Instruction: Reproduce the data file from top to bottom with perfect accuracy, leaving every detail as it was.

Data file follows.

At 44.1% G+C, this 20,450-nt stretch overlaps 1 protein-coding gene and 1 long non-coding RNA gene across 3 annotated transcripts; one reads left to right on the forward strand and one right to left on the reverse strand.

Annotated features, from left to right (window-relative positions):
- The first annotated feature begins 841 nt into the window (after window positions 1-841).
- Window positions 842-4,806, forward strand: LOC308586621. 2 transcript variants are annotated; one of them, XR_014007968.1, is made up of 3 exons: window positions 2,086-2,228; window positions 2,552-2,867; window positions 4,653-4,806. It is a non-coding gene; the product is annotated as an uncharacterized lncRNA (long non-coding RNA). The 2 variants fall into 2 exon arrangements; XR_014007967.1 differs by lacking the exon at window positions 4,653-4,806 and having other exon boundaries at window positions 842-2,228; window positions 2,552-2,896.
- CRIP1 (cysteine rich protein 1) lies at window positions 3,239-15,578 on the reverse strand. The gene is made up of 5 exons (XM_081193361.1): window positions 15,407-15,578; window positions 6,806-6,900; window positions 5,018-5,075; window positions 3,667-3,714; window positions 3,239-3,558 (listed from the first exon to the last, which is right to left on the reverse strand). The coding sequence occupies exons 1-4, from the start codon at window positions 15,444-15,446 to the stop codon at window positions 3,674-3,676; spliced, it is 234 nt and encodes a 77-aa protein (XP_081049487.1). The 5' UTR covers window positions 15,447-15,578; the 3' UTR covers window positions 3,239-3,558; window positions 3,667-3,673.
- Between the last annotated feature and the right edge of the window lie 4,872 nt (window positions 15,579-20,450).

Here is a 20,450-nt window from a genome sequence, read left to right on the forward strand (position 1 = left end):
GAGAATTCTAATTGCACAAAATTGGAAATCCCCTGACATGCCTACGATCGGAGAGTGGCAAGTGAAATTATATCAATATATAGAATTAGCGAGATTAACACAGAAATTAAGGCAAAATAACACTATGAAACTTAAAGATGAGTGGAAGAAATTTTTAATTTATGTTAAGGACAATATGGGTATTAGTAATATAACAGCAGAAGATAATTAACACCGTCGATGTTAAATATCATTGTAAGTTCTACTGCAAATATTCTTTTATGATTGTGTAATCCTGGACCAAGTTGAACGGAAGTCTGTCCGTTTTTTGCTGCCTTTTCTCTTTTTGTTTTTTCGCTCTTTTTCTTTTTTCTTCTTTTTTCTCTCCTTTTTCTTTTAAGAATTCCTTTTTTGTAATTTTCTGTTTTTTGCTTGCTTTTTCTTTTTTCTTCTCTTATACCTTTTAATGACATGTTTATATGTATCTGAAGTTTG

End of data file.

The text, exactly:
At 44.1% G+C, this 20,450-nt stretch overlaps 1 protein-coding gene and 1 long non-coding RNA gene across 3 annotated transcripts; one reads left to right on the forward strand and one right to left on the reverse strand.

Annotated features, from left to right (window-relative positions):
- The first annotated feature begins 841 nt into the window (after window positions 1-841).
- Window positions 842-4,806, forward strand: LOC308586621. 2 transcript variants are annotated; one of them, XR_014007968.1, is made up of 3 exons: window positions 2,086-2,228; window positions 2,552-2,867; window positions 4,653-4,806. It is a non-coding gene; the product is annotated as an uncharacterized lncRNA (long non-coding RNA). The 2 variants fall into 2 exon arrangements; XR_014007967.1 differs by lacking the exon at window positions 4,653-4,806 and having other exon boundaries at window positions 842-2,228; window positions 2,552-2,896.
- CRIP1 (cysteine rich protein 1) lies at window positions 3,239-15,578 on the reverse strand. The gene is made up of 5 exons (XM_081193361.1): window positions 15,407-15,578; window positions 6,806-6,900; window positions 5,018-5,075; window positions 3,667-3,714; window positions 3,239-3,558 (listed from the first exon to the last, which is right to left on the reverse strand). The coding sequence occupies exons 1-4, from the start codon at window positions 15,444-15,446 to the stop codon at window positions 3,674-3,676; spliced, it is 234 nt and encodes a 77-aa protein (XP_081049487.1). The 5' UTR covers window positions 15,447-15,578; the 3' UTR covers window positions 3,239-3,558; window positions 3,667-3,673.
- Between the last annotated feature and the right edge of the window lie 4,872 nt (window positions 15,579-20,450).

Here is a 20,450-nt window from a genome sequence, read left to right on the forward strand (position 1 = left end):
GAGAATTCTAATTGCACAAAATTGGAAATCCCCTGACATGCCTACGATCGGAGAGTGGCAAGTGAAATTATATCAATATATAGAATTAGCGAGATTAACACAGAAATTAAGGCAAAATAACACTATGAAACTTAAAGATGAGTGGAAGAAATTTTTAATTTATGTTAAGGACAATATGGGTATTAGTAATATAACAGCAGAAGATAATTAACACCGTCGATGTTAAATATCATTGTAAGTTCTACTGCAAATATTCTTTTATGATTGTGTAATCCTGGACCAAGTTGAACGGAAGTCTGTCCGTTTTTTGCTGCCTTTTCTCTTTTTGTTTTTTCGCTCTTTTTCTTTTTTCTTCTTTTTTCTCTCCTTTTTCTTTTAAGAATTCCTTTTTTGTAATTTTCTGTTTTTTGCTTGCTTTTTCTTTTTTCTTCTCTTATACCTTTTAATGACATGTTTATATGTATCTGAAGTTTG